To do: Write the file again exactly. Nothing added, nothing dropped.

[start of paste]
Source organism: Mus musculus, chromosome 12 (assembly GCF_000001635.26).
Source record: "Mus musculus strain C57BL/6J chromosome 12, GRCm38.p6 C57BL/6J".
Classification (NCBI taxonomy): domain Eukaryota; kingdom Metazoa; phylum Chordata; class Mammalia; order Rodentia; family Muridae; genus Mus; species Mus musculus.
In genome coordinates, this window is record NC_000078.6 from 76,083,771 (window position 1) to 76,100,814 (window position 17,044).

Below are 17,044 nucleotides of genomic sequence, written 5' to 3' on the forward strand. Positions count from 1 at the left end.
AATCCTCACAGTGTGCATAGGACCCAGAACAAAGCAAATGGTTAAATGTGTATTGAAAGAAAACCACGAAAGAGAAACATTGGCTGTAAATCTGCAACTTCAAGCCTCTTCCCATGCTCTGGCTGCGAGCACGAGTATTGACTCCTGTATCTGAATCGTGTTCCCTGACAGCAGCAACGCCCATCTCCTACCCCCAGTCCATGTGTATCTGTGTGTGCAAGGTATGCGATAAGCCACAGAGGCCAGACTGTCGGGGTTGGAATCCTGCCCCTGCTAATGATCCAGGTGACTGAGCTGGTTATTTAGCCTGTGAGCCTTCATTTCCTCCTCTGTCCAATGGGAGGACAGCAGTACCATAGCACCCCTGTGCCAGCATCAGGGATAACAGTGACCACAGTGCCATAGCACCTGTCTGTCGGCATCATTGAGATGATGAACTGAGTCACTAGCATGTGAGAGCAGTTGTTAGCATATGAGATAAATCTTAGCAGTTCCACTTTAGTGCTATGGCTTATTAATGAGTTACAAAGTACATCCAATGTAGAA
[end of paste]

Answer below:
Source organism: Mus musculus, chromosome 12 (assembly GCF_000001635.26).
Source record: "Mus musculus strain C57BL/6J chromosome 12, GRCm38.p6 C57BL/6J".
Classification (NCBI taxonomy): domain Eukaryota; kingdom Metazoa; phylum Chordata; class Mammalia; order Rodentia; family Muridae; genus Mus; species Mus musculus.
In genome coordinates, this window is record NC_000078.6 from 76,083,771 (window position 1) to 76,100,814 (window position 17,044).

Below are 17,044 nucleotides of genomic sequence, written 5' to 3' on the forward strand. Positions count from 1 at the left end.
AATCCTCACAGTGTGCATAGGACCCAGAACAAAGCAAATGGTTAAATGTGTATTGAAAGAAAACCACGAAAGAGAAACATTGGCTGTAAATCTGCAACTTCAAGCCTCTTCCCATGCTCTGGCTGCGAGCACGAGTATTGACTCCTGTATCTGAATCGTGTTCCCTGACAGCAGCAACGCCCATCTCCTACCCCCAGTCCATGTGTATCTGTGTGTGCAAGGTATGCGATAAGCCACAGAGGCCAGACTGTCGGGGTTGGAATCCTGCCCCTGCTAATGATCCAGGTGACTGAGCTGGTTATTTAGCCTGTGAGCCTTCATTTCCTCCTCTGTCCAATGGGAGGACAGCAGTACCATAGCACCCCTGTGCCAGCATCAGGGATAACAGTGACCACAGTGCCATAGCACCTGTCTGTCGGCATCATTGAGATGATGAACTGAGTCACTAGCATGTGAGAGCAGTTGTTAGCATATGAGATAAATCTTAGCAGTTCCACTTTAGTGCTATGGCTTATTAATGAGTTACAAAGTACATCCAATGTAGAA